As a professional photographer, I am, of course, keen on working with equipment that provides the results I envision in my mind. And more often than not, I find myself using my bridge cameras to do so. Why would a professional photographer bother with a bridge camera to capture the fleeting moments that are to never occur again? Good question. It is one that I often ask myself out in the woods. A true conundrum. I have two perfectly good Nikon D-SLR’s. Both of which provide superb results. So why not use those precision instruments?
Let us put it this way: when you look at an image that truly stirs your soul, what is the first thought that comes to mind? Do you wonder what the photographer was thinking? What is the story behind the image? Why did the photographer point the camera where they did? Or, do you wonder what camera was used? Me? My first thought is: what is the photographer attempting to communicate? Not: what camera did they use?
I would be lying if I did not consider the camera used. I am not unlike many other photographers who concern themselves with such matters. But, in the end, the camera used is not of consequence. The impact of the image is–to me–of the uttermost importance. Just think, how many images that ‘wow’ you, are captured with a fancy, expensive camera? Really, think about it! Say that 100 images are picked at random from someone’s social media feed, and you were to look and them briefly, and guess which images were captured with what camera. Could you do it? More importantly, why would it matter if you truly liked the images? I bet only a small percentage were captured with what is considered a professional camera.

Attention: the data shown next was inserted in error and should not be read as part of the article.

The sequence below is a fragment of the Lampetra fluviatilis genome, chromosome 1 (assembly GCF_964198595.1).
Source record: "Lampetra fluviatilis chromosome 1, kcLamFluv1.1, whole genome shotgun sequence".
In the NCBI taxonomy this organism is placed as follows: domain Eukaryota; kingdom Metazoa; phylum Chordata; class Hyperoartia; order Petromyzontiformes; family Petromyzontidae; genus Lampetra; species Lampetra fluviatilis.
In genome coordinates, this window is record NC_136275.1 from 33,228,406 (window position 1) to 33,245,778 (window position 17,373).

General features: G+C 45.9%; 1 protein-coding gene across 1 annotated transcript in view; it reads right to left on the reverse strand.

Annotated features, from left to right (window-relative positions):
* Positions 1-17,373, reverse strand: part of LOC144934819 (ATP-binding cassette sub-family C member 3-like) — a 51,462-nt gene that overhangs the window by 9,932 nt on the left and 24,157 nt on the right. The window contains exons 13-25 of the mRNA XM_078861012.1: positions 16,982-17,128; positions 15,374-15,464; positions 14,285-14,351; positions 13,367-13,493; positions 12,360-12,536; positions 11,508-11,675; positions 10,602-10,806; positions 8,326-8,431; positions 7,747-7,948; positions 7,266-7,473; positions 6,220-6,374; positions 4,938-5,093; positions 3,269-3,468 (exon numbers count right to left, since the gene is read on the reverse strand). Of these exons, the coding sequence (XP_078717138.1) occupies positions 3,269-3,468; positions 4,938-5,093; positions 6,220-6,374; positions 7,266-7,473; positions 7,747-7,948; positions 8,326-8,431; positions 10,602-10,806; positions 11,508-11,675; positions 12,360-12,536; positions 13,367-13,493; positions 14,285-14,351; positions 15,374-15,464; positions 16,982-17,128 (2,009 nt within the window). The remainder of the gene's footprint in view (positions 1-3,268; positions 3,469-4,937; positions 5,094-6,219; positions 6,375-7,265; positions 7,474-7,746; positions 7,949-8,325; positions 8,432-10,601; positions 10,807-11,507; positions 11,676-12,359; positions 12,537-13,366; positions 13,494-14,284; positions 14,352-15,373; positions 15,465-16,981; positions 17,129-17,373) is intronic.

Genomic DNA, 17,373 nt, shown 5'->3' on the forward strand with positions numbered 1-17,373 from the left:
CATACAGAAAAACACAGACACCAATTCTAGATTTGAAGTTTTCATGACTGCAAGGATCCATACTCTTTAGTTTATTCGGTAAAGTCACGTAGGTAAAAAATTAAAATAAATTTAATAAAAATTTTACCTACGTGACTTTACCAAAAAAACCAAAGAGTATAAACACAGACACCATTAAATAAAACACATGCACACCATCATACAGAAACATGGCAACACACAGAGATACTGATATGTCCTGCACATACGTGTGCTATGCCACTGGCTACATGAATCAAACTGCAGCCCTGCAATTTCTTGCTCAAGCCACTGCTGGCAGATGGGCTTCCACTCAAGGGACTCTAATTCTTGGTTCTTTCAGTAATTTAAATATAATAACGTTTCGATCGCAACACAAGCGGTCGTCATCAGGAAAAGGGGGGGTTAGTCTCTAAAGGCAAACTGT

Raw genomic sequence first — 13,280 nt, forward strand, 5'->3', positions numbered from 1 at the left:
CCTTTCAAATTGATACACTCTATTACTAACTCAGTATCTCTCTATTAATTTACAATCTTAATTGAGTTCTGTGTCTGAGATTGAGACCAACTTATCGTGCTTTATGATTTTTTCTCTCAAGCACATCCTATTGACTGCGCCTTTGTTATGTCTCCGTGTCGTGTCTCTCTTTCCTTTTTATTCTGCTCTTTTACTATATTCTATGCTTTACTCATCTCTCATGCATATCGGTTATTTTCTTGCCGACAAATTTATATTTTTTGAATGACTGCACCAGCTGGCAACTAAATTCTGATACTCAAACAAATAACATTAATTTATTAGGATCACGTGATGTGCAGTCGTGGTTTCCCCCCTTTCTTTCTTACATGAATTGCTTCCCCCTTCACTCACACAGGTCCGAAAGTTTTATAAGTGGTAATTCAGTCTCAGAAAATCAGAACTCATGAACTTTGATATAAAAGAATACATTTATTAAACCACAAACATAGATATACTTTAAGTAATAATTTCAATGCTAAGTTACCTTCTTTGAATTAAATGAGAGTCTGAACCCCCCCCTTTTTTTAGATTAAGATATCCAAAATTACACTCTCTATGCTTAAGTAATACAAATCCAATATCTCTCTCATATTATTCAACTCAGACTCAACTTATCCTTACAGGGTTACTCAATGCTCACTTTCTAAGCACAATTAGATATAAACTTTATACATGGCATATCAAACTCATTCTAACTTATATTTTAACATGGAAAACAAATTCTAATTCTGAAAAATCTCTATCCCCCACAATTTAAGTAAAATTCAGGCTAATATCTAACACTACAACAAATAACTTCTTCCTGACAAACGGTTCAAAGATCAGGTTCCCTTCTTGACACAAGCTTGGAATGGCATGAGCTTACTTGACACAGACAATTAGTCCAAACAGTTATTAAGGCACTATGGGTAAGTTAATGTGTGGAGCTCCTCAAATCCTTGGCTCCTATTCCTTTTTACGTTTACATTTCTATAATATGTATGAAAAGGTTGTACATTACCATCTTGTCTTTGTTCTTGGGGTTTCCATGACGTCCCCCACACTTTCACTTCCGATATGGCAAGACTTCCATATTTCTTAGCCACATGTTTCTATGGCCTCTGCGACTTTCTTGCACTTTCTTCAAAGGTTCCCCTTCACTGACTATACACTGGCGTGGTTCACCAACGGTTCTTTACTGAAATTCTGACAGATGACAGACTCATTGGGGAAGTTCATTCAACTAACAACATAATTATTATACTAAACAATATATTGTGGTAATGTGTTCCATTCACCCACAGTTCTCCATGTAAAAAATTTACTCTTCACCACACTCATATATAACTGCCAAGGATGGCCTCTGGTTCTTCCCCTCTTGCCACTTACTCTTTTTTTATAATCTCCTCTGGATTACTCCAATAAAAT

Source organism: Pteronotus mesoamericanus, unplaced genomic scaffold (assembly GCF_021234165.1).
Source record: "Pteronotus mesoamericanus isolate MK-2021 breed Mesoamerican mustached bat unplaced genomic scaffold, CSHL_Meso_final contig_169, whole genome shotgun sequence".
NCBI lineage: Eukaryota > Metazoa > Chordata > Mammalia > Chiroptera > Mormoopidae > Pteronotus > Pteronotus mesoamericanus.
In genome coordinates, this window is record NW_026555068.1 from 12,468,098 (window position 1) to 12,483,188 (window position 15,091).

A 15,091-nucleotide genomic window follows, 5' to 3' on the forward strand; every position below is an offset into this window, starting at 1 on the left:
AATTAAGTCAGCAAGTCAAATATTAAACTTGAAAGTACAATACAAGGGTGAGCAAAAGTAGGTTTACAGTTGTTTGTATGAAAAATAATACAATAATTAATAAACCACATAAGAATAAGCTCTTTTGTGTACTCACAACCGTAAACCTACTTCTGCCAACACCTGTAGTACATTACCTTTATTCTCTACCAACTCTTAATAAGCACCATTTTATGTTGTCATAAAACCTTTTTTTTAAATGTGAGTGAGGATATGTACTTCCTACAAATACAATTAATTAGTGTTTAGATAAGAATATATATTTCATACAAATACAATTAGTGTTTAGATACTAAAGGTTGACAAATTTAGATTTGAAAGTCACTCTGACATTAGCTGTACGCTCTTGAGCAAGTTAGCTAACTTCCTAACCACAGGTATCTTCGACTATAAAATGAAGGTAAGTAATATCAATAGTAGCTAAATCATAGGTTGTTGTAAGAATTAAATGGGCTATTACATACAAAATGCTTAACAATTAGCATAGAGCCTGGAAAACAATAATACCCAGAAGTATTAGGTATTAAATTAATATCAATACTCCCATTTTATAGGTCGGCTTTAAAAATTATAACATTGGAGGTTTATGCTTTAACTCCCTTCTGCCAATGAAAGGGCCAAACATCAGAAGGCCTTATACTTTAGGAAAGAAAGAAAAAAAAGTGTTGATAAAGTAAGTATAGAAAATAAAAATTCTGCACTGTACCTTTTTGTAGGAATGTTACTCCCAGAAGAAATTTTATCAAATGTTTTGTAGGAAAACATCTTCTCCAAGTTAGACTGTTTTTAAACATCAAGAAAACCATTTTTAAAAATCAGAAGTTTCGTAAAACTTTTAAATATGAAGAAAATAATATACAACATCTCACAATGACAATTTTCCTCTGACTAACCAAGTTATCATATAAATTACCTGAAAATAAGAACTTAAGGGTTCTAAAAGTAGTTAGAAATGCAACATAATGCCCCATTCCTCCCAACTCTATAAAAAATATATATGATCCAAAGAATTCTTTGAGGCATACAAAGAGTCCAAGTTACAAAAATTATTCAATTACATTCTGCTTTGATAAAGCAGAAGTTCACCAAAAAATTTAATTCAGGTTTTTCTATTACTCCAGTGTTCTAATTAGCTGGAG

Justifying My Own Decisions?
I have purposely asked many questions, because my goal is to make you, the reader, genuinely consider how you react to, and evaluate images. Frankly, why should any of these questions matter? Photography, like any other art form, is subjective. To each their own.
The best photography (in my opinion), is from those that are able to express themselves (and their passion) with the gear that they enjoy using. Photography all comes down to one thing: enjoyment. Why use equipment that does not bring joy to your soul? I experience the most joy using my bridge cameras–and thus, my best work is the result. I only press the shutter button when I feel a sense of happiness, of joy.
One of the best tips to becoming a better photographer? Find joy in your work, and what you work with. Your joy and contentment will shine through in your work. I promise.
Until next time, get outside and breathe.
*Oh…and if you are curious…the images in this post are from a Samsung S-8 device